Unfortunately, we know all to well how this scenario can harm the children — from first hand experience. We’ll never forget my husband’s 7 and 9 year old daughters telling us how their mother behaved after they spent Christmas with us: crying hysterically and asking them why they didn’t want to spend the holiday with her. There was a court order in place; it was the father’s turn for Christmas visitation; yet the mother made her children feel guilty about spending that holiday with their father.
And that emotional baggage stayed with those children well into adulthood. Even after they were adults, they told their father: “We have to spend [insert various holidays: Christmas, Easter, Thanksgiving, etc.] with Mom, because she’s home all alone.”
Can anyone honestly say this is not Child Abuse?
What do Hell and parental alienation have in common? Their both pure evil and punish their victims with torment and and deep pains.
My name is Jason and I am doing my best at surviving child abuse while dealing with parental alienation. This is my diary. This is not a dark fantasy or horror, this is real life. I’m not alone, my pain and tears have many names.
Have you ever wondered what living in Hell is like? Read this short diary from a 16 year old based on a true story. Parental alienation is something not many hear about, but most are affected by at some point in their life. Child custody issues is where you will find most of the narcissistic parental alienators, but it happens in even the most “stable” of situations with a happy family. Surviving parental alienation syndrome for a child is surviving child abuse…
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Source: Why Daughters Need Their Dads
Source: Why Daughters Need Their Dads
Many people have been asking me if there is any information out there about reversing PA. I came across this article from a well respected Doctor.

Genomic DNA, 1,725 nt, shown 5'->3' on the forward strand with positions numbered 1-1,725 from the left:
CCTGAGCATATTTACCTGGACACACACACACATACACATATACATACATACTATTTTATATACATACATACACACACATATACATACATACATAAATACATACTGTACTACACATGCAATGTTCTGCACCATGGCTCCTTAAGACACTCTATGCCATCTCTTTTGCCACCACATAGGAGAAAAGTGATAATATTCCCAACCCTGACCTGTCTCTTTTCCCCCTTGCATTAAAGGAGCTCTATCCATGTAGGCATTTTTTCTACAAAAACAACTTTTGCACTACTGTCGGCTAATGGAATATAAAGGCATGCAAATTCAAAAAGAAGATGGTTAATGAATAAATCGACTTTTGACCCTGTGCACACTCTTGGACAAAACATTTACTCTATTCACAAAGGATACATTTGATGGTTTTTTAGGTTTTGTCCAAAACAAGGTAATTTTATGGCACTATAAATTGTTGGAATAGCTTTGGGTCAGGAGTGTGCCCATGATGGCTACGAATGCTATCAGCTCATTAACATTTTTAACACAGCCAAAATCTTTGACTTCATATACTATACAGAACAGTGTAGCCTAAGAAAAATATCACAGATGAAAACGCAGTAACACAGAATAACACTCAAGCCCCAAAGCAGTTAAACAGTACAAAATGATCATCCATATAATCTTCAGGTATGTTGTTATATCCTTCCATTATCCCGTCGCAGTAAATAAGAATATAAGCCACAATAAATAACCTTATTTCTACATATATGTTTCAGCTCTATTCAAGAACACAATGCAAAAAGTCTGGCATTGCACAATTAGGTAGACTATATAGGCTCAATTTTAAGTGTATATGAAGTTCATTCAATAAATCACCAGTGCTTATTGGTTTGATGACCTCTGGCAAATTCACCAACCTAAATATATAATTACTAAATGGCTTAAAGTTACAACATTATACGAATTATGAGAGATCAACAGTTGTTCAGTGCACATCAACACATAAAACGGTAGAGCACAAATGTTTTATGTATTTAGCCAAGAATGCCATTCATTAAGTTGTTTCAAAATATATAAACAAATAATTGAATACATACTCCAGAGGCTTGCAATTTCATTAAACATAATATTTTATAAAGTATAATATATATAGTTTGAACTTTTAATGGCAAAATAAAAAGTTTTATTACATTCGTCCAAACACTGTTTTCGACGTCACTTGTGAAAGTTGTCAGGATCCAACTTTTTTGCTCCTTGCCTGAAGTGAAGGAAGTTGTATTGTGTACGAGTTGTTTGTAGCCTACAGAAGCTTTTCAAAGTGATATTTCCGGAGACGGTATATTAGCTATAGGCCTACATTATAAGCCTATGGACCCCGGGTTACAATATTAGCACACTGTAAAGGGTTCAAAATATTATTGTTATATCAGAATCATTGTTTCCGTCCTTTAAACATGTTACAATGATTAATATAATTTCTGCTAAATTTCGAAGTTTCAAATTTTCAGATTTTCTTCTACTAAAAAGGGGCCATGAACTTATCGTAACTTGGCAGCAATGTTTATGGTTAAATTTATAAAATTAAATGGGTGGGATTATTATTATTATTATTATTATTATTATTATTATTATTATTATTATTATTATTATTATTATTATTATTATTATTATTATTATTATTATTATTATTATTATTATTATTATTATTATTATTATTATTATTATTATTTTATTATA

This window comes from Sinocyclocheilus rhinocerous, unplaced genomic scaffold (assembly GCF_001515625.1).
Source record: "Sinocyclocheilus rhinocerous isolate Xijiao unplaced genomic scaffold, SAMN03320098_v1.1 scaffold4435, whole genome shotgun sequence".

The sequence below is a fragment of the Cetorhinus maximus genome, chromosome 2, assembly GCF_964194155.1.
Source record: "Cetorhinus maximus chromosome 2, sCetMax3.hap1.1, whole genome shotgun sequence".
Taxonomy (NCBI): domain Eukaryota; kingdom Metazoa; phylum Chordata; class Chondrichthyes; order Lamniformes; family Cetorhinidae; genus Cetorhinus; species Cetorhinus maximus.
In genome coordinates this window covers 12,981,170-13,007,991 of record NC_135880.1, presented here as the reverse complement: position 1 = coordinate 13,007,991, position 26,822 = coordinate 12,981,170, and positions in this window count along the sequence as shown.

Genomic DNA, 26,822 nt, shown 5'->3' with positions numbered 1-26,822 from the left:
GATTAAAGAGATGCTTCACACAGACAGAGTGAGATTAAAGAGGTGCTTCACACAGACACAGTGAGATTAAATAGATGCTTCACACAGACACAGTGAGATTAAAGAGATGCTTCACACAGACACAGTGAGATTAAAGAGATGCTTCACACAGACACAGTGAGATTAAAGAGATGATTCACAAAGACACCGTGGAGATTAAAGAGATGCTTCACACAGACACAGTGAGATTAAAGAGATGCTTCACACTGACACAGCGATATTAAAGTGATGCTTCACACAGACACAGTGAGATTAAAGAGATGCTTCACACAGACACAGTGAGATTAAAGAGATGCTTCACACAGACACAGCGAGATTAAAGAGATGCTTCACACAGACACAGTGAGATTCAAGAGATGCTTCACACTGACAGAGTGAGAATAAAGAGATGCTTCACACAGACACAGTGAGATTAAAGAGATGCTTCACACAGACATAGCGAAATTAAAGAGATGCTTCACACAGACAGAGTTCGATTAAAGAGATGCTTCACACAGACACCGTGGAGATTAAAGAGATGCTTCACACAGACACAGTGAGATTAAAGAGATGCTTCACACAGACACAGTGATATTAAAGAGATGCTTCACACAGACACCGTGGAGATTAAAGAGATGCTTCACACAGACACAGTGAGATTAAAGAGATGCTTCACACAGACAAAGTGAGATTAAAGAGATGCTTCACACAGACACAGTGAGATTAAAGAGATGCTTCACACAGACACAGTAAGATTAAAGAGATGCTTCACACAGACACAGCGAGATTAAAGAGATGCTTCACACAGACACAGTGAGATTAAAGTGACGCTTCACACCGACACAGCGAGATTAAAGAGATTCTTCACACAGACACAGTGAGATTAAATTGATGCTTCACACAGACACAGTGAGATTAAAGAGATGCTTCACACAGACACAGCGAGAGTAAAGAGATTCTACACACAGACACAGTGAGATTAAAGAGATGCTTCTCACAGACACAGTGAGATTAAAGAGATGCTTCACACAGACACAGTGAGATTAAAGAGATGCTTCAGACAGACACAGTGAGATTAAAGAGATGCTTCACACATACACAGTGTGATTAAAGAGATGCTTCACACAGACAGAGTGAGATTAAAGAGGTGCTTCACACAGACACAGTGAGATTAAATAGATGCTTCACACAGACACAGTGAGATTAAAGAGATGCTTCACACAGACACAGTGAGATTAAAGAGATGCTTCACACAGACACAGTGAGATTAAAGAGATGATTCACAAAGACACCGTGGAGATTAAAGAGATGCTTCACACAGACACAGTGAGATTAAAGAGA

How Can One Overturn the Programming of a Child Against a Parent?
Ludwig.F. Lowenstein Ph.D
Southern England Psychological Services
What will follow will in some cases make a considerable amount of sense. It will consist of viewing the specific approach to dealing with the problem with some concern since emotional factors come into play which are not typically used in any therapeutic approaches otherwise. There are several ingredients necessary in order to reverse parental alienation, or what is often called Parental Alienation Syndrome (PAS). We will use one or the other of these terms interchangeably as there is still some uncertainty as to whether the syndrome, which has not yet been accepted by the American Psychological Association, is relevant. Certainly, parental alienation…
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Some people wonder why we have chosen now to tell our story.
There are a multitude of reasons.
So, why shouldn’t we share our story?
After much research, I have concluded that all pathological and compulsive liars have personality disorders, and those disorders can be placed on a psychopathic spectrum. Pathological lying is the opposite of normal. I will repeat that: pathological lying is the opposite of normal! It is irrelevant that researchers have discovered evidence that everyone lies in one way or another. Not only are most lies damaging, psychopathic lies are beyond the scope of what most people can even imagine when they think about lying. When someone lies habitually, that behavior pattern is always connected to other extremely disturbing traits and behaviors.
Lying is like breathing for psychopaths, and they use it as a manipulation tool in the following ways:
Psychopaths lie in order to dominate others
Because relationships are games to them, and because they view other people as objects and feel completely justified in exploiting them, psychopaths know that…